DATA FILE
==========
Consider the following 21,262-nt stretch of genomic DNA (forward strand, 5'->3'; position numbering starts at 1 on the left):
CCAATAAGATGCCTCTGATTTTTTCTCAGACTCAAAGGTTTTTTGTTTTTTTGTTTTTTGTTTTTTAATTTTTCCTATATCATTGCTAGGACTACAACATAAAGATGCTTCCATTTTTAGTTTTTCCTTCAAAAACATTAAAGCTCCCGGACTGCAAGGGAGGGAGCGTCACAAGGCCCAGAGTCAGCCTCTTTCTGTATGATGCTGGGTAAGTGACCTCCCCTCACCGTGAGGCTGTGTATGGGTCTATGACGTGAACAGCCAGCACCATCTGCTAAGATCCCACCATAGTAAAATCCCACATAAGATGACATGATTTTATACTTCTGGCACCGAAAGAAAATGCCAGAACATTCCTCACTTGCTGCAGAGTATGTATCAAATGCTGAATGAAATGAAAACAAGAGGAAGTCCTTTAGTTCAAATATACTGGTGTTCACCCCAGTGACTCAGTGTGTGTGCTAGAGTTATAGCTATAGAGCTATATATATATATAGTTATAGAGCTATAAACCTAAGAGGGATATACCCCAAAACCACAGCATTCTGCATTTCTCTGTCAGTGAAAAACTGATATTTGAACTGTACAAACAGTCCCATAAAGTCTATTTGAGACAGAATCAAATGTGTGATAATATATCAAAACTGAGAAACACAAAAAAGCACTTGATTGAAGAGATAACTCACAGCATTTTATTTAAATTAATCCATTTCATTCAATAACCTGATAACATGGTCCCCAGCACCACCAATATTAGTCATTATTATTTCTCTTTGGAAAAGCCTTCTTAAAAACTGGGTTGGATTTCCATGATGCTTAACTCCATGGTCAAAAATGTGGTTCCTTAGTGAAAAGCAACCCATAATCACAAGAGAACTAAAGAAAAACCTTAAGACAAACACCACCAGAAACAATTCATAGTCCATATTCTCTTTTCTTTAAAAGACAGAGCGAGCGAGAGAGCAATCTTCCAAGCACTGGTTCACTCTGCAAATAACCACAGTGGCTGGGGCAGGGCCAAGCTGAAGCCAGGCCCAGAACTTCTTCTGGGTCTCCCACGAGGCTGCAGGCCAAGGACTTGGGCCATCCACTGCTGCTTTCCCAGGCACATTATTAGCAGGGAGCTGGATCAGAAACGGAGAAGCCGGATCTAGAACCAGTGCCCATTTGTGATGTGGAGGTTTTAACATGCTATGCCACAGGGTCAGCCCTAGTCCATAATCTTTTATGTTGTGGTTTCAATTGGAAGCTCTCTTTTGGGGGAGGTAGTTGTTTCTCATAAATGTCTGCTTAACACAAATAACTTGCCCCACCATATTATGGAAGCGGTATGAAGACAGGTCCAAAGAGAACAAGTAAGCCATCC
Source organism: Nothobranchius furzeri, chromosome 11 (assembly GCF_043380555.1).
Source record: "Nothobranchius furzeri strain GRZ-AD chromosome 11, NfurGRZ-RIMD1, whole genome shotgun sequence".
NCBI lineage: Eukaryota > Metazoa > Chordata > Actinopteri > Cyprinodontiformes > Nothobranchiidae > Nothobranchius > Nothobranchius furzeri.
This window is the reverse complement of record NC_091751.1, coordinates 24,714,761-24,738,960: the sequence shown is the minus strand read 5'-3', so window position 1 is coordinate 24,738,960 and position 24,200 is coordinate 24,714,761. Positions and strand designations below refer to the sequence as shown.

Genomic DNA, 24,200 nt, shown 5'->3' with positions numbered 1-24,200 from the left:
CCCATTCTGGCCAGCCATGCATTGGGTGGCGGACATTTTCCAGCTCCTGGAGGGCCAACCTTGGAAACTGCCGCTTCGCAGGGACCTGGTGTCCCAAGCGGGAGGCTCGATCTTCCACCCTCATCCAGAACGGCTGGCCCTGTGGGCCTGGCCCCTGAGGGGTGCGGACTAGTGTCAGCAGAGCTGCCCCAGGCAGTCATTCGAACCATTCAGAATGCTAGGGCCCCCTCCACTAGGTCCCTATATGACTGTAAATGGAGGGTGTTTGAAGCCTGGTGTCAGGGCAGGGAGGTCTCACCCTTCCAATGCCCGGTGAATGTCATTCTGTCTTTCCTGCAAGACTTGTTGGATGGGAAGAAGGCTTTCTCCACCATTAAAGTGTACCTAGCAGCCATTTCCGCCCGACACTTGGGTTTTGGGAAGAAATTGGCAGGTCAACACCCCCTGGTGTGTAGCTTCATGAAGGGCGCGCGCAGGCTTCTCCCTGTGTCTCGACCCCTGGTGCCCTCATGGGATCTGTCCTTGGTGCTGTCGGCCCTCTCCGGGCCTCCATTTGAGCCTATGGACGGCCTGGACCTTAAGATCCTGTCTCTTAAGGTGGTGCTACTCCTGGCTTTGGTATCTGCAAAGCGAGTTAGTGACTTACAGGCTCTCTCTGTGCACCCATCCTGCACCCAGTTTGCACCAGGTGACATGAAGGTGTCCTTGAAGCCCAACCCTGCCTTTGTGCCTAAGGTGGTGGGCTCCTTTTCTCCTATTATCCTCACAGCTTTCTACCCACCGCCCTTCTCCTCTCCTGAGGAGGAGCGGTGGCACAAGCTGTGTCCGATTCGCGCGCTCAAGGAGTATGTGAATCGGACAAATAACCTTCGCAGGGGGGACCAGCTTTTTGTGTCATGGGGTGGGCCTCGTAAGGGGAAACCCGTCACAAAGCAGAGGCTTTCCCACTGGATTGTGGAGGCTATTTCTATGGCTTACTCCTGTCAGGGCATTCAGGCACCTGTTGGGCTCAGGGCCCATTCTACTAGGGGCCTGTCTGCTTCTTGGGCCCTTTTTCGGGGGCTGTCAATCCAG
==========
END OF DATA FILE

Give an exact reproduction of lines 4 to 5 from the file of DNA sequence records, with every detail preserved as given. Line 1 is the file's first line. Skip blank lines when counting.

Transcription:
Source record: "Nothobranchius furzeri strain GRZ-AD chromosome 11, NfurGRZ-RIMD1, whole genome shotgun sequence".
NCBI lineage: Eukaryota > Metazoa > Chordata > Actinopteri > Cyprinodontiformes > Nothobranchiidae > Nothobranchius > Nothobranchius furzeri.